7. The next question which arises for decision is, whether the 1st defendant has discharged the Kanom of 1887. His case is that he paid Rs. 1,500 to each of the 7th and 15th defendants, as each of the sub-branches were entitled to a half of the kanom amount and he relies on Exhibit I, the deed of surrender executed by the person in whose favour the original Kanom deed was executed. His story is, no doubt, supported by the 7th defendant who says that she received Rs. 1,500 from her son, the 1st defendant, but I agree with the Subordinate Judge that the story of payment is not true. The 1st defendant who as the karnavan or manager of the family was in possession of the suit properties as Kanomdar, was himself the owner of the equity of redemption and when he pleads that he has discharged his liability to the family by payment to two of its members there is a heavy burden on him to prove satisfactorily that he did, as a matter of fact, make the payment. He says that he paid Krishnam Pattar from his own earnings the sum of Its. 600 to be paid under Exhibit Ia. That is how he accounted for his possession and management of the suit properties when he tried to make out that the 7th and 15th defendants were in de facto management of the properties of the tavazhi. I have no doubt that this story was invented by the 1st defendant for the purpose of showing that, at the time of the Will, Exhibit 4, he was not the actual representative of the family and also for the purpose of pleading that the alleged payment by him of the kanom amount to the 7th and 15th defendants was a good discharge in law of his liability. This, of course, is not true. If, however, his story, namely, that he paid Rs. 600 out of his own earnings to redeem the previous mortgagee be true, the Kanom amount due to the family would be only Rs. 2,400 and not Rs. 3,000, and he would not have paid Rs. 1,500 each to the 7th and 15th defendants. His evidence suggests that he paid Rs. 1,500 to his mother at home and Rs. 1,500 at the Registrar’s Office to the 15th defendant. The endorsement of the Registrar contradicts this story and shows that a sum of Rs. 1,500 was tendered for payment to the 7th and 15th defendants. It is further difficult to understand why he did not pay the whole sum before the Registrar. It is impossible again to understand why he split the sum into Rs. 1,500 each, though as admitted by the 7th defendant, there was no division between her branch and that of the 15th defendant. He is unable to account for his possession of Rs. 1,500, the sum alleged to have been paid to his mother and his story that he borrowed from the 19th defendant Rs. 1,500 (to make up the Rs. 3,000), is not supported by any reliable evidence. The Subordinate Judge has disbelieved that story and I agree with him. The 15th defendant has not gone to the box to depose to her having received the sum of Rs. 1,500 while the 7th defendant has not chosen to say as to what she did with the Rs. 1,500, which she is alleged to have received. Mr. Ramachandra Aiyar suggested that this kanom of Rs. 3,000 though said to belong to the tavazhi of the plaintiffs and defendants Nos. 1 to 18 was really a gift made by the Achan to his wife and children under the guise of a loan similar to gifts having been made by the 15th defendant’s husband to her and her children. It appears from the evidence of P.W.N. 3 that the only properties which the tavazhi possessed was this kanom of Rs. 3,000 and two other sums of Rs. 1,200 and Rs. 1,000 due by the Manayil people and Ayyatturai Pattar, the sambandakkar of the 15th defendant. He also made the following statement which is significant: “I cannot boldly say that the rent of the kanom of Panamballi people was not enjoyed by the 7th defendant and the income of the other two by the 15th defendants.” This statement was made in the cross-examination of the witness by the 1st defendant and one cannot help thinking that the suggestion of Mr. Ramachandra Aiyar is probably right, though it is not possible to act on it as if it was a fact proved by evidence in the case. But it is impossible to avoid the suspicion that the 1st defendant made no payment whatsoever either to the 7th or the 15th defendant of the kanom amount of Rs. 3,000, but that he has induced his mother (who and her children alone were interested in this amount) to admit a discharge, while the 15th defendant and her children were not in fact effected by this pretended payment. This makes it unnecessary to discuss the further question, namely, whether the 1st defendant could in law relieve himself of his liability by payment to the 7th and 15th defendants as alleged by him. The only person who ordinarily could give a discharge was the de jure manager of the family, who in the case happened to be the 1st defendant himself. He could have discharged himself of his liability by investing the money in some security on behalf of the family or by payment to all the members of the family. He is, I think, not entitled to pay to two of the members of the family, constituting them managers for the mere purpose of receiving the money and giving him a discharge. At any rate he being the person who as manager was entitled, in fact was bound, to deal with the money for the benefit of the family, he is, I think, bound to account for the application of the money. It is, however, unnecessary to express a final opinion on this point. But it is to be observed that the receipt of this Rs. 3,000 is acknowledged by all the persons in whose name the original kanom stood and if I had arrived at the conclusion that the 1st defendant had really and bona fide made the payment, I would have held that that was a valid discharge of his liability as that would be a payment to the persons who represented the family in the particular transaction.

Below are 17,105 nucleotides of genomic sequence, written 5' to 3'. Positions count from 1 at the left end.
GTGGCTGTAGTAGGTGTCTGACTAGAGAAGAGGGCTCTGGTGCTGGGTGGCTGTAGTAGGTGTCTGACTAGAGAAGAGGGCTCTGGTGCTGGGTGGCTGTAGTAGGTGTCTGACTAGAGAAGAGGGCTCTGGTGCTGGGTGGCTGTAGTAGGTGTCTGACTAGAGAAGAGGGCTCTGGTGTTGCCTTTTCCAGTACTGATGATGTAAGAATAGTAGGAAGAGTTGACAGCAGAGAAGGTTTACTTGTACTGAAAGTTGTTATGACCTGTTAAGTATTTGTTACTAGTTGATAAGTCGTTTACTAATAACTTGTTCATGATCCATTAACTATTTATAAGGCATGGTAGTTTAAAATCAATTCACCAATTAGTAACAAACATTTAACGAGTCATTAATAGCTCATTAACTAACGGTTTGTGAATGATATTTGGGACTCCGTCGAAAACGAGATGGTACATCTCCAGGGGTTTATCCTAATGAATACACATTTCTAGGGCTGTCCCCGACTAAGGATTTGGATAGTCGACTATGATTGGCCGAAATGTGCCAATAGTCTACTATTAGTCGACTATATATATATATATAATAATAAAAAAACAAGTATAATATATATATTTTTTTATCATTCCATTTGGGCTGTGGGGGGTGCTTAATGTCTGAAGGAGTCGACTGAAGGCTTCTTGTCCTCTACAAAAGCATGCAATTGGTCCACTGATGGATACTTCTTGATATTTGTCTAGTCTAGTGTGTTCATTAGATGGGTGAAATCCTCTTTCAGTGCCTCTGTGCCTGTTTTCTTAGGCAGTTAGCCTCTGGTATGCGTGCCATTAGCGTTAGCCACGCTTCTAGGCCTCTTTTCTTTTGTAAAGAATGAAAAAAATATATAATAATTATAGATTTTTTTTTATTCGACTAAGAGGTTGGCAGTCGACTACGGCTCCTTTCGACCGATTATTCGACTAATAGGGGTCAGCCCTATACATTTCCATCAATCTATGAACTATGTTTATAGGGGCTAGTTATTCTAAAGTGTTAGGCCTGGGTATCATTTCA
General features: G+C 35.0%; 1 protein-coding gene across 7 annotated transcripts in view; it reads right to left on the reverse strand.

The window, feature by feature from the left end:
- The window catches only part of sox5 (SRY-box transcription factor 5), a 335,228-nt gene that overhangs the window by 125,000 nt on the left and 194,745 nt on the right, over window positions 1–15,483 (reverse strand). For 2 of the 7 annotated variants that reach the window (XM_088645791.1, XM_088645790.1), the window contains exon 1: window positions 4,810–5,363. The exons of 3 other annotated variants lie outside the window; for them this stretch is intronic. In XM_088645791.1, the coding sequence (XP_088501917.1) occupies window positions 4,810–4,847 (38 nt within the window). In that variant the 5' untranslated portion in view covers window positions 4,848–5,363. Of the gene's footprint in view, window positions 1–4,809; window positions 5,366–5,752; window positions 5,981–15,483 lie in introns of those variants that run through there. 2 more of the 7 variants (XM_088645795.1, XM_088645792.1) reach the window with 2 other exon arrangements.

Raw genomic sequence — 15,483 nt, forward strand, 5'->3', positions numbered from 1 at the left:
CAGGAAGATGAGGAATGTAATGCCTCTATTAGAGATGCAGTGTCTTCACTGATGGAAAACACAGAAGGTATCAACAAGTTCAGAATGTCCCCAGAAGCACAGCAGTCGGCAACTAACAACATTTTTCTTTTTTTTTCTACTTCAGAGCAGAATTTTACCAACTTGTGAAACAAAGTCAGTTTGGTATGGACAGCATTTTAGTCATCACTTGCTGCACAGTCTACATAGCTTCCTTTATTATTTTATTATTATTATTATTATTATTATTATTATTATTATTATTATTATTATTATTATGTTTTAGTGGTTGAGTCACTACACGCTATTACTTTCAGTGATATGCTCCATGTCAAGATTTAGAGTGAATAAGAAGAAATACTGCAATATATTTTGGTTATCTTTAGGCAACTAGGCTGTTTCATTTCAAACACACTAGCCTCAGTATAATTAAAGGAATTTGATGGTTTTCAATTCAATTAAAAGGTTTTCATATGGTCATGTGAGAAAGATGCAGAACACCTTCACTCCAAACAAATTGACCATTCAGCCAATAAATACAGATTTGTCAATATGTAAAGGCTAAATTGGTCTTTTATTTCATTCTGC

8. The only remaining question is as to the right of the 19th to 23rd defendants, who claim to have purchased the suit properties from the 1st defendant under Exhibit 28, dated the 17th February 1911. Their case is that they purchased the suit properties for a sum of Rs. 6,500 from the 1st defendant free from all claims of the tavazhi as Kanomdars under Exhibit Ia; inasmuch as the 1st defendant was the owner of the equity of redemption under Exhibit 4 and as they bona fide paid full value believing the representations made that the kanom in favour of the family had been discharged, they were entitled to hold the properties against the plaintiffs. As regards their title to the equity of redemption, as I have found that the 1st defendant was absolute owner, they are entitled to it whether they paid consideration for it or not, that being a matter in which the plaintiffs have no concern. As regards their right to hold the property free of the claim of the tavazhi, I hold they have not proved that they had no notice of the subsisting claim of the family. I have disbelieved the story of the loan of Rs. 1,500 by the 19th defendant to the 1st defendant which is said to have formed part of the price. If the 19th defendant did not give the loan of Rs. 1,500, she or her agent must have been a party to this pretended discharge and could not possibly have believed that the right of the family came to an end it is unnecessary to discuss the question whether the balance of the price of Rs. 5,000 was paid to the 1st defendant or not.
9. I, therefore, hold that defendants Nos. 19 to 23 are bound to surrender the suit properties to 1st defendant on behalf of the tavazhi of the plaintiffs and defendants Nos. 1 to 18 as mortgagees entitled to hold possession till redeemed. Mr. Ananthakrishna Iyer, on behalf of the defendants Nos. 19 to 23, offered to pay the mortgage-money if we came to the conclusion that the mortgage was still subsisting under the circumstances and to avoid multiplicity of suits. I think cur order should be that defendants Nos. 19 to 23 should deposit the sum of Rs. 3,000 and the value of the improvements, if any, to which kanomdars may be entitled, within a time to be fixed after the ascertainment of the amount due to the kanomdars, the money so paid to be invested in immoveable property by the 1st defendant under the directions of the Court for the benefit of the tavazhi; in which case the plaintiffs’ suit will be dismissed.
10. If the defendants Nos. 19 to 23 do not pay the amount ascertained to be due within the time fixed., the tavazhi of the plaintiffs and defendants Nos. 1 to 18 as mortgagees may recover possession of the suit properties from the defendants Nos. 19 to 23.
11. Under the circumstances each party must bear their costs in this and in the lower Court. The case will go back to the Court of the Subordinate Judge at Palghat to ascertain the amount of improvements, if any, and pass a final decree fixing the time of payment. Parties will be at liberty to adduce fresh evidence as to the improvements if any.
12. The memorandum of objections is dismissed.